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Volkswagen T-Cross engines, driving and performance

How does the Volkswagen T-Cross drive?

The Volkswagen T-Cross drives much like most other small VW Group cars – it’s extremely competent but doesn’t bring anything unique or unusual to the party. But would you want it to?

Your first impression might be the light, easy-to-press clutch pedal, or the similarly light steering, which is kind of numb. No surprises – many small SUVs aim to remove you from what’s going on underneath. We’re pleased to report that the steering is probably exactly how you’d want it to be set up, because it makes the T-Cross manoeuvrable at low speeds but it doesn’t become twitchy at high speeds.

The overriding feel is a car that’s been primarily designed to be easy, which we really like. Most journeys are mundane and ordinary, so the T-Cross covers these journeys with aplomb.

There’s a bit of body roll through fast corners – you sit higher up than a Polo and you can feel that – but the T-Cross doesn’t at all feel out of place on fast roads. It’s not exactly fun to drive, but it’s responsive enough and not at all bad to drive.

Is the Volkswagen T-Cross comfortable?

Impressively for a small SUV, the T-Cross is just as refined as the bigger, costlier VW Tiguan. You get some road noise invading the otherwise quiet cabin but it’s no worse than most rivals.

Like its bigger siblings, the T-Cross also manages to filter out the big impacts from potholes and ruts. The ride gets better at speed – in town, the T-Cross occasionally seems to pogo over bumps just a little bit.

What’s the best engine to get?

With no diesel or hybrid engines to choose, your T-Cross is guaranteed to be petrol powered. Most cars come with a 1.0-litre petrol engine, which is available with 95hp or 115hp. Both are turbocharged for better acceleration – VW hasn’t offered the T-Cross with the Polo’s lethargic non-turbo MPI engines, thankfully.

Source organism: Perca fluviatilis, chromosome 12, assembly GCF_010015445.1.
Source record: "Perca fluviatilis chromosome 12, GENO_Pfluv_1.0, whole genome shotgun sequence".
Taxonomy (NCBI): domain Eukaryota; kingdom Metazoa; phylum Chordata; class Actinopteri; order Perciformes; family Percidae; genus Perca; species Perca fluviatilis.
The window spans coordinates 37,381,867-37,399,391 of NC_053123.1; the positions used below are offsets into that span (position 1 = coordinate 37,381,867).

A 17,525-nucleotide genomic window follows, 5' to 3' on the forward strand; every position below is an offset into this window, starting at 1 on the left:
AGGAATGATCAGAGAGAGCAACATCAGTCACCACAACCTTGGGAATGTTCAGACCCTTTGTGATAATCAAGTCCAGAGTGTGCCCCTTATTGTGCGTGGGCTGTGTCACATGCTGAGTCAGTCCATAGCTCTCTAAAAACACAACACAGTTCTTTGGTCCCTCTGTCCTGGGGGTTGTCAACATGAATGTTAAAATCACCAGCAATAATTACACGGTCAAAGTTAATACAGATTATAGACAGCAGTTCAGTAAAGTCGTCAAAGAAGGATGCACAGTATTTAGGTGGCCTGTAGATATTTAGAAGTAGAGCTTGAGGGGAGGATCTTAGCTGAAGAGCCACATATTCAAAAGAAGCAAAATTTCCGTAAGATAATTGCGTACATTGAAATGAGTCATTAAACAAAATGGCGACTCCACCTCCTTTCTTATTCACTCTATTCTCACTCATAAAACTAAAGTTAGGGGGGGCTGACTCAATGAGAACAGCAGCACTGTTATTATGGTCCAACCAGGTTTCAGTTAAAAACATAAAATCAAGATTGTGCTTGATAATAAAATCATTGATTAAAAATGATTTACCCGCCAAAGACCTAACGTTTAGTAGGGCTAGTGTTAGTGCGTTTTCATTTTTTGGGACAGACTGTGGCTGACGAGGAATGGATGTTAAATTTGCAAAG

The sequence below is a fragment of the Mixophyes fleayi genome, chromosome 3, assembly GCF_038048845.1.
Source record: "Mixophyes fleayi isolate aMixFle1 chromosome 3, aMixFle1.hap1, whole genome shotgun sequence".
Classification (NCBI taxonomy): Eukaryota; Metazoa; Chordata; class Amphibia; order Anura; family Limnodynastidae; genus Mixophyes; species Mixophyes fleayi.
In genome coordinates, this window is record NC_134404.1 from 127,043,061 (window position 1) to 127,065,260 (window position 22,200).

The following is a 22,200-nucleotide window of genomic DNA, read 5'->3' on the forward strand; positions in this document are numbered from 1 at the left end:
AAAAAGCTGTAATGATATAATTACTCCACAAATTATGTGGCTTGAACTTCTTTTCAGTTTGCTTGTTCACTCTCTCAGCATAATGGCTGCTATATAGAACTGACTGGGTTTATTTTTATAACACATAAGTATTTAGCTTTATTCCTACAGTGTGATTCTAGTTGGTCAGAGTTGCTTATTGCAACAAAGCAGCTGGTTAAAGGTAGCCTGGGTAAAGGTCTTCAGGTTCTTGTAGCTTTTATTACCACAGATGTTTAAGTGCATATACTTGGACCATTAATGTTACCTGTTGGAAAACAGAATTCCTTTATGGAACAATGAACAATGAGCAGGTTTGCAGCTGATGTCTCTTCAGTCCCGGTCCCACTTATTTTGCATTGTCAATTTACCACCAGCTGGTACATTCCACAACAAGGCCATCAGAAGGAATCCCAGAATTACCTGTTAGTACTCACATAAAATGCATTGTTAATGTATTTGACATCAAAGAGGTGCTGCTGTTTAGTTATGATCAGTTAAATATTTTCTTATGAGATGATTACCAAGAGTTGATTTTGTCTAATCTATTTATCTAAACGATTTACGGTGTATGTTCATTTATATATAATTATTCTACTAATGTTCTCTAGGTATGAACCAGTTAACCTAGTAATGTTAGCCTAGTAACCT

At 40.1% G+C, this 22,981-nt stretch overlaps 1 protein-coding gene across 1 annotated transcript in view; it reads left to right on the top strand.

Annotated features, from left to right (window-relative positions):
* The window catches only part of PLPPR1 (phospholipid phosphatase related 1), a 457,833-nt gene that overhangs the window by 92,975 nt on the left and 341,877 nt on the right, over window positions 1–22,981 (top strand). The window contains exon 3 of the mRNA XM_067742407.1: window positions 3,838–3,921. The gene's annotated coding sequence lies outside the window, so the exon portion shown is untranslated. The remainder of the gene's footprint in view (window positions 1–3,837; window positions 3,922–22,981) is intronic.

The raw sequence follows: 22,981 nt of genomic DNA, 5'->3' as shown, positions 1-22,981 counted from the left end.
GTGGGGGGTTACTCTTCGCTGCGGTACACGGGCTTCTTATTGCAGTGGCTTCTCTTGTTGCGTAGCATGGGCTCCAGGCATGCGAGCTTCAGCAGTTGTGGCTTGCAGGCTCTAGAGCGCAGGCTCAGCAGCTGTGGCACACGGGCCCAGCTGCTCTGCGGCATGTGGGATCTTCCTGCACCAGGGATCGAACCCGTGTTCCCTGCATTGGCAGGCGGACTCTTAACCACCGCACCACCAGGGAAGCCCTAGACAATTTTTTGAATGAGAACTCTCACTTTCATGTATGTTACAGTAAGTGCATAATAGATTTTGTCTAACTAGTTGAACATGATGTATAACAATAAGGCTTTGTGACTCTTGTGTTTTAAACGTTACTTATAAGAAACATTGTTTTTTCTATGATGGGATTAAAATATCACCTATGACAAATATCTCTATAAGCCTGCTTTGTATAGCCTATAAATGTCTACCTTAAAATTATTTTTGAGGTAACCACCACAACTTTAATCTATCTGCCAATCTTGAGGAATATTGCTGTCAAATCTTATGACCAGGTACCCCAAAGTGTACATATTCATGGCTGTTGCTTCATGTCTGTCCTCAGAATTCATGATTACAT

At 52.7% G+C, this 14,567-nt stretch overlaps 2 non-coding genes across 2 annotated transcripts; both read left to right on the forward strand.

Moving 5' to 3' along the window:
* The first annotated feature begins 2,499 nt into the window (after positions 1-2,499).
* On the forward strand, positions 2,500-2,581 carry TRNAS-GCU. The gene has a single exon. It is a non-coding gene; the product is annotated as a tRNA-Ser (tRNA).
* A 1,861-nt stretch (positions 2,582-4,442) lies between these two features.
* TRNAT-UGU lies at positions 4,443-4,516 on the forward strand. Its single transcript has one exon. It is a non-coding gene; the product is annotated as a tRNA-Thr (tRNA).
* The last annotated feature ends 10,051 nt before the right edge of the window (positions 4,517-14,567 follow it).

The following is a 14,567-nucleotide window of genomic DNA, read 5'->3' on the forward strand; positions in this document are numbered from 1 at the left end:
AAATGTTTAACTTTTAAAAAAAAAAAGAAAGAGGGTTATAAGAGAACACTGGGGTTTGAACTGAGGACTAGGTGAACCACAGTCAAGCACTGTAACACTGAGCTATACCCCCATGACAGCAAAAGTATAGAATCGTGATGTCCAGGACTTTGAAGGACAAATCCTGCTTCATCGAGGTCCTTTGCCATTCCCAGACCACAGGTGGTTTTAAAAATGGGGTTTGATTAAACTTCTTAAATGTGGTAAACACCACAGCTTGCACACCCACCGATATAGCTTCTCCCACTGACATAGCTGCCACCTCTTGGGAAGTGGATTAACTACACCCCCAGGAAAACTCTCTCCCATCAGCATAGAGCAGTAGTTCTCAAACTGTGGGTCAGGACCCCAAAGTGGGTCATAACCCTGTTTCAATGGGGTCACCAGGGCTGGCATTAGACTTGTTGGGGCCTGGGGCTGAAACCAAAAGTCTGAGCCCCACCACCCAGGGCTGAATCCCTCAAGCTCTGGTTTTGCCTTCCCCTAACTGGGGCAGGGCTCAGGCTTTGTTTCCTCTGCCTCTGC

The 95hp engine has more than enough power for urban and suburban driving, but for long journeys we'd recommend the 115hp version or the 150hp 1.5-litre petrol. The middle option is probably the pick of the range – it’s quick-ish off the line and comes with a six-speed manual gearbox rather than the five-speed fitted to 95hp versions, improving high-speed refinement.

Up to 50mpg is possible from the T-Cross, putting it right among its nearest rivals. We saw 44mpg without driving particularly economically, so VW’s figures look achievable in real driving. Stick to the 95hp engine and you’ll enjoy the lowest insurance costs in the range, too.

An automatic gearbox becomes available on the 115hp engine, and it’s standard on the 150hp engine. Unless you need an auto or are regularly crawling through gnarly traffic, the manual is the better choice – the DSG automatic can sometimes be a little slow to respond.

Volkswagen T-Cross performance

As every T-Cross is turbocharged, all offer at least satisfactory performance. The entry-level 95hp engine hits 0-62mph in 11.2 seconds – which makes the T-Cross look like an Olympic sprinter compared to the sluggish Renault Captur. Opt for the 115hp engine and that’s knocked down to 10 seconds exactly.

The 115hp engine is the one we’ve tested most extensively. It’s punchy enough to nip into gaps in traffic, and will get you up to main-road speeds without any fuss whatsoever. However, it doesn’t have much power at all in sixth gear, so you might need to drop down a gear or two on a motorway slip road or when overtaking.

Above that is the 150hp 1.5-litre engine. It’s limited to high-spec trim levels but is quite a rare choice anyway, because most buyers are happy enough with the 1.0-litre engine. Find one and the performance is much sprightlier, with 0-62mph knocked down to 8.4 seconds and more oomph at higher speeds.

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